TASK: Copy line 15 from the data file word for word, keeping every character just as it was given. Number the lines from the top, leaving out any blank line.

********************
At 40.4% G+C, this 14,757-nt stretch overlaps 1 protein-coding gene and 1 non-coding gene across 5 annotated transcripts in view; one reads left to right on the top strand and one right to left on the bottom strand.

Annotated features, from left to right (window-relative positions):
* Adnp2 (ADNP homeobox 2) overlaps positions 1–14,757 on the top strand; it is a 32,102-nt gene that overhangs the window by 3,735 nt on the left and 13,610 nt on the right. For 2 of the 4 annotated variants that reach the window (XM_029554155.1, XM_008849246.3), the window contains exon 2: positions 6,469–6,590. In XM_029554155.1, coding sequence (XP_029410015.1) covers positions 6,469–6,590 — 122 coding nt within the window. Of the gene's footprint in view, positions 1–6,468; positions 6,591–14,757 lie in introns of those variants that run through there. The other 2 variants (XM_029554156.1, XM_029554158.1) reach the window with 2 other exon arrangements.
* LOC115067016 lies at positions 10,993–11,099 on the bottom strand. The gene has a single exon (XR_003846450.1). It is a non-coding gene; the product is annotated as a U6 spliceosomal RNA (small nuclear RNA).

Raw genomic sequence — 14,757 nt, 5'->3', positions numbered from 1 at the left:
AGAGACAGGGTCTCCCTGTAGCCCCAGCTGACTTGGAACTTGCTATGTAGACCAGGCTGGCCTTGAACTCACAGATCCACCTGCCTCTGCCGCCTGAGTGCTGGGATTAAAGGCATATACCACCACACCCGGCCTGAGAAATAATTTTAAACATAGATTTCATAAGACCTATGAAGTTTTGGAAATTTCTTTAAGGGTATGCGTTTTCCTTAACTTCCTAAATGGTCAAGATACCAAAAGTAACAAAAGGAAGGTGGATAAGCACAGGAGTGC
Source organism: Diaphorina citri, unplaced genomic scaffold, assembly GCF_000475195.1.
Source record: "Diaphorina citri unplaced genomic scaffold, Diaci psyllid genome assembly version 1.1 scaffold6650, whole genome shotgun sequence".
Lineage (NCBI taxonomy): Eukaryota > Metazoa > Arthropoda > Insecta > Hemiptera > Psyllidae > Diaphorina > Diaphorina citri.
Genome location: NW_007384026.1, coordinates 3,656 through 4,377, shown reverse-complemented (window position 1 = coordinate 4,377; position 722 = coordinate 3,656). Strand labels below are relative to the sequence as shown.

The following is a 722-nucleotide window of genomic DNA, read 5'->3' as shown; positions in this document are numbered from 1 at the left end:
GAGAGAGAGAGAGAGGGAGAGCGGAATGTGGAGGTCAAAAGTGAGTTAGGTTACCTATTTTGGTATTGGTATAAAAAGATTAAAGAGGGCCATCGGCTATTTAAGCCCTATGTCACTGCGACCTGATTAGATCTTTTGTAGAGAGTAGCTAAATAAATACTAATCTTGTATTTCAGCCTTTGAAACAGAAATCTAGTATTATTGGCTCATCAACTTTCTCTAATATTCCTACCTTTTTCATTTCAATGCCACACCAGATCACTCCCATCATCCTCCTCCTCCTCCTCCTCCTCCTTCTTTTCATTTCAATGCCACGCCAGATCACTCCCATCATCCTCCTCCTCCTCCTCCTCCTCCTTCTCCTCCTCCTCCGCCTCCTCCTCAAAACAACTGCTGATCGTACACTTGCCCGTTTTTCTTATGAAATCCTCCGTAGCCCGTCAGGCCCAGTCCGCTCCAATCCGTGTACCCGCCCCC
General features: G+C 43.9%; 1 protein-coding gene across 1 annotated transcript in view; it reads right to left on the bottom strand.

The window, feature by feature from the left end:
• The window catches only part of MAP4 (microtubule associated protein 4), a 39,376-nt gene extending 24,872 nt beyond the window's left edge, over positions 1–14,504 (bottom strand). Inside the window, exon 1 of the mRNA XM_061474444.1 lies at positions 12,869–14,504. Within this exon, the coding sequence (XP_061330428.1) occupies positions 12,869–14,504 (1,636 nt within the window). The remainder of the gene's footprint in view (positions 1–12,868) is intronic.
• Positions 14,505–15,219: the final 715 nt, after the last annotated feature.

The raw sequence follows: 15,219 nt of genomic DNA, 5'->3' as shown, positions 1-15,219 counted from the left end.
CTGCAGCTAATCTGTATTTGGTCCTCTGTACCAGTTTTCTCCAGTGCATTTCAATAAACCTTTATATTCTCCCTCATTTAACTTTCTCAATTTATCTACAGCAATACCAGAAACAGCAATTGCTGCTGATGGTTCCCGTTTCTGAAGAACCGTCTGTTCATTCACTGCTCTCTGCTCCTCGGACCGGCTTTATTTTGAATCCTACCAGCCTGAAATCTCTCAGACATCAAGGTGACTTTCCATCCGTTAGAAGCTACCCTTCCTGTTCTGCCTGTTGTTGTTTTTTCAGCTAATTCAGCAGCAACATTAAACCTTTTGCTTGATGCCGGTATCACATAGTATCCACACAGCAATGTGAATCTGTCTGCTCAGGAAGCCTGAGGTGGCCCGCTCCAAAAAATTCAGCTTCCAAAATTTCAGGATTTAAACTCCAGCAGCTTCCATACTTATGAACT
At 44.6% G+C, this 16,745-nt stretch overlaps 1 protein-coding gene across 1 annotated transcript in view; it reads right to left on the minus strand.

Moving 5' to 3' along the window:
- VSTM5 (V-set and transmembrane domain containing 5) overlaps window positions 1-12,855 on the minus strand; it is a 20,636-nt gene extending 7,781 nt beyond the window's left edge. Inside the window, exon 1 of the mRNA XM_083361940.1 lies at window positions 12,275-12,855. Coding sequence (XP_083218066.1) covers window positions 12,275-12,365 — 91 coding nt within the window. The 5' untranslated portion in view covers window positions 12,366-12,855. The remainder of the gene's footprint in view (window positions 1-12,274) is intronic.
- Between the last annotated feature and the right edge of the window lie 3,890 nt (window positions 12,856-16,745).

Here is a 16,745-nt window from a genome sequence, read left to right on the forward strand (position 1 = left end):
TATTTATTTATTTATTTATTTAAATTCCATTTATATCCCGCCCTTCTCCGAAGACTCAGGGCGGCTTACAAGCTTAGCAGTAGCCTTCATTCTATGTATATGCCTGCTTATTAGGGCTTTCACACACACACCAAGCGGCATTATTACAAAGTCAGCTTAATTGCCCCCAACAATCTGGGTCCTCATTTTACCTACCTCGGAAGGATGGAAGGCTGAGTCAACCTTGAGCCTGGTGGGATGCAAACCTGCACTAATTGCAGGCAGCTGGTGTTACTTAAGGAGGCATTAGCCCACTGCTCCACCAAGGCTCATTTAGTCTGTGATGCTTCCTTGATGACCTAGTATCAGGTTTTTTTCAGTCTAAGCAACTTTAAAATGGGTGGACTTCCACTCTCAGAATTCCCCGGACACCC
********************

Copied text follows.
• The window catches only part of MAP4 (microtubule associated protein 4), a 39,376-nt gene extending 24,872 nt beyond the window's left edge, over positions 1–14,504 (bottom strand). Inside the window, exon 1 of the mRNA XM_061474444.1 lies at positions 12,869–14,504. Within this exon, the coding sequence (XP_061330428.1) occupies positions 12,869–14,504 (1,636 nt within the window). The remainder of the gene's footprint in view (positions 1–12,868) is intronic.